In 2015, virtually all companies have an online presence, from the Fortune 500 down to the local dry cleaner. Companies encourage customers to like, follow, share – anything to show engagement. But does that really work?
According to Charlie Southwell, most companies aren’t putting enough thought into their social content. He points to an article on Marketing Week reporting that nearly half of Chief Marketing Officers claim that social media has a “below average” impact on profitability. So where is the disconnect?
It’s not a numbers game
In 2016, we can buy thousands of Twitter followers, YouTube views, or website views for the price of a fancy coffee. But it won’t change your business. Charlie points out that you would get more business impact by taking the money you budget for social and throwing it off the roof. There’s even a name for it: the MoR (Money off Roof) Test. The premise is that the excitement of seeing an executive standing on a roof, throwing money at passersby, would generate more viral excitement than most social media content.
Productive uses of social media
There are six main uses for social media in business, and you need to plan your social media strategy with all six pillars in mind. To summarise Charlie’s points:
- HR – social content can be used to attract talent, onboard staff, and keep them engaged, both while employed and as alumni.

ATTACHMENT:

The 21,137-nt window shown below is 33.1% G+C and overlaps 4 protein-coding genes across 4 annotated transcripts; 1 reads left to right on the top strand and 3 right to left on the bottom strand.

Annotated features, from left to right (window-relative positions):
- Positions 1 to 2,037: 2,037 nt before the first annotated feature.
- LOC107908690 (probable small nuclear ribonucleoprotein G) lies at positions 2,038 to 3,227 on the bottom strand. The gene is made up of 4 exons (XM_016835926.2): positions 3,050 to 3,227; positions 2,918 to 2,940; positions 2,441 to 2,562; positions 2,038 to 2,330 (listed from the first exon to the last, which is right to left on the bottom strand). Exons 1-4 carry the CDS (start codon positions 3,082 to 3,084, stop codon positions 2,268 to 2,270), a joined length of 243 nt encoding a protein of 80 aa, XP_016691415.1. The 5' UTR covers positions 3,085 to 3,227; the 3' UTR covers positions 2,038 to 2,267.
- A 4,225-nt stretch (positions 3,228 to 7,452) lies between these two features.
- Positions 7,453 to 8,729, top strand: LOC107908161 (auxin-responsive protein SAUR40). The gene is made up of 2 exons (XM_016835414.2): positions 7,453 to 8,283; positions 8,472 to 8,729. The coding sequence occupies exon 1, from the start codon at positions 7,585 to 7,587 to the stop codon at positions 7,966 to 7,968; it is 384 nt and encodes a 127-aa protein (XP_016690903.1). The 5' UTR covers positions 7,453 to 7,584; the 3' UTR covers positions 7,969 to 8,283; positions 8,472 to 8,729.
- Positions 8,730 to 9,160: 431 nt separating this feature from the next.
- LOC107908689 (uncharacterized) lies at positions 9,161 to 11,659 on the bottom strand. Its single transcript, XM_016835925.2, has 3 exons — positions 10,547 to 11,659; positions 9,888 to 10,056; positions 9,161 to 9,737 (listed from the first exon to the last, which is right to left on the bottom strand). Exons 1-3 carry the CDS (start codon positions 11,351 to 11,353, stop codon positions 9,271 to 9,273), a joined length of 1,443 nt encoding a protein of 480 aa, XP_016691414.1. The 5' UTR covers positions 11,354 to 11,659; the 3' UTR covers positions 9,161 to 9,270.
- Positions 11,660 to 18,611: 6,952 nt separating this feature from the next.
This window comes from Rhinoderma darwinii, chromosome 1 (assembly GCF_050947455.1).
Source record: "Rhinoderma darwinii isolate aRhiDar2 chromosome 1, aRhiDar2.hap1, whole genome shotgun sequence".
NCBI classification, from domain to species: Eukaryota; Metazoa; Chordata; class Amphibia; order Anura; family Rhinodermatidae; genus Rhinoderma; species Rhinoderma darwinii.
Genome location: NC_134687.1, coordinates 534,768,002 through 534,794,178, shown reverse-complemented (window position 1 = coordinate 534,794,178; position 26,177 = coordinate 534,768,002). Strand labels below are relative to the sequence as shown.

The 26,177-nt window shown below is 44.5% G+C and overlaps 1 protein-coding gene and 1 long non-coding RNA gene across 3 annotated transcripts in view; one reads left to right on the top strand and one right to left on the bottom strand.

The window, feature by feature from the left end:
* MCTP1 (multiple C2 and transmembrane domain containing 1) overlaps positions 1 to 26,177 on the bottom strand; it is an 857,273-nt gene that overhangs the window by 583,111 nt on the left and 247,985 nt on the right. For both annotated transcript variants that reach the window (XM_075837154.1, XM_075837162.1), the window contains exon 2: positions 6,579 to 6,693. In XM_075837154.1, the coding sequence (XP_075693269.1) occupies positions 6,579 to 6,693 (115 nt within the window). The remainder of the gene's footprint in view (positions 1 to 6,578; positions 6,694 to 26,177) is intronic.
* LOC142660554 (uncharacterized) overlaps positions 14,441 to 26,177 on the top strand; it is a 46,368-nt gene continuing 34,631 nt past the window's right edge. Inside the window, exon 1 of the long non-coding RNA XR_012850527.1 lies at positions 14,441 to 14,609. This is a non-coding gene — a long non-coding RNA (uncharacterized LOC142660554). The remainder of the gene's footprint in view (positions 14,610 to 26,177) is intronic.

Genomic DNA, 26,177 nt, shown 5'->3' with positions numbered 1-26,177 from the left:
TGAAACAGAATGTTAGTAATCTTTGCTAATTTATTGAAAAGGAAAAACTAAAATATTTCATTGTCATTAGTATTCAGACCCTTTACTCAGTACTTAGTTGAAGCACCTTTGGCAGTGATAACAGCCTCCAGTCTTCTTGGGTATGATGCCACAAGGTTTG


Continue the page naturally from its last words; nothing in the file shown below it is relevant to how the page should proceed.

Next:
- PR, marketing, and advertising – social content can help with lowering the cost of marketing, acquisition, and customer retention.
- Sales – the use of social content here is embodied by FRY: Frequency of purchase, more customer Reach, and Yield of average transaction.
- Customer service – Fielding and resolving customer problems has become one of the top uses for social media.
- Business intelligence – Combine any of the number of measurement and analytics tools in the market to draw some powerful conclusions about how business is perceived and how to proceed.
- Internal communications – Social tools help your teams collaborate, and reduce down time spent on fruitless information chases.
Charlie provided a number of example objectives that could be used as a starting point, and emphasised that each organisation will have unique objectives. Those objectives should be platform agnostic, as platforms come and go (remember MySpace?). Each platform and channel has its own idiosyncrasies, and the timeline for seeing return on your investment will vary. You don’t have to be Einstein to measure social media, Charlie reminds us, but you do have to engage in some rigorous planning that starts with business objectives.
Many thanks to Charlie Southwell.
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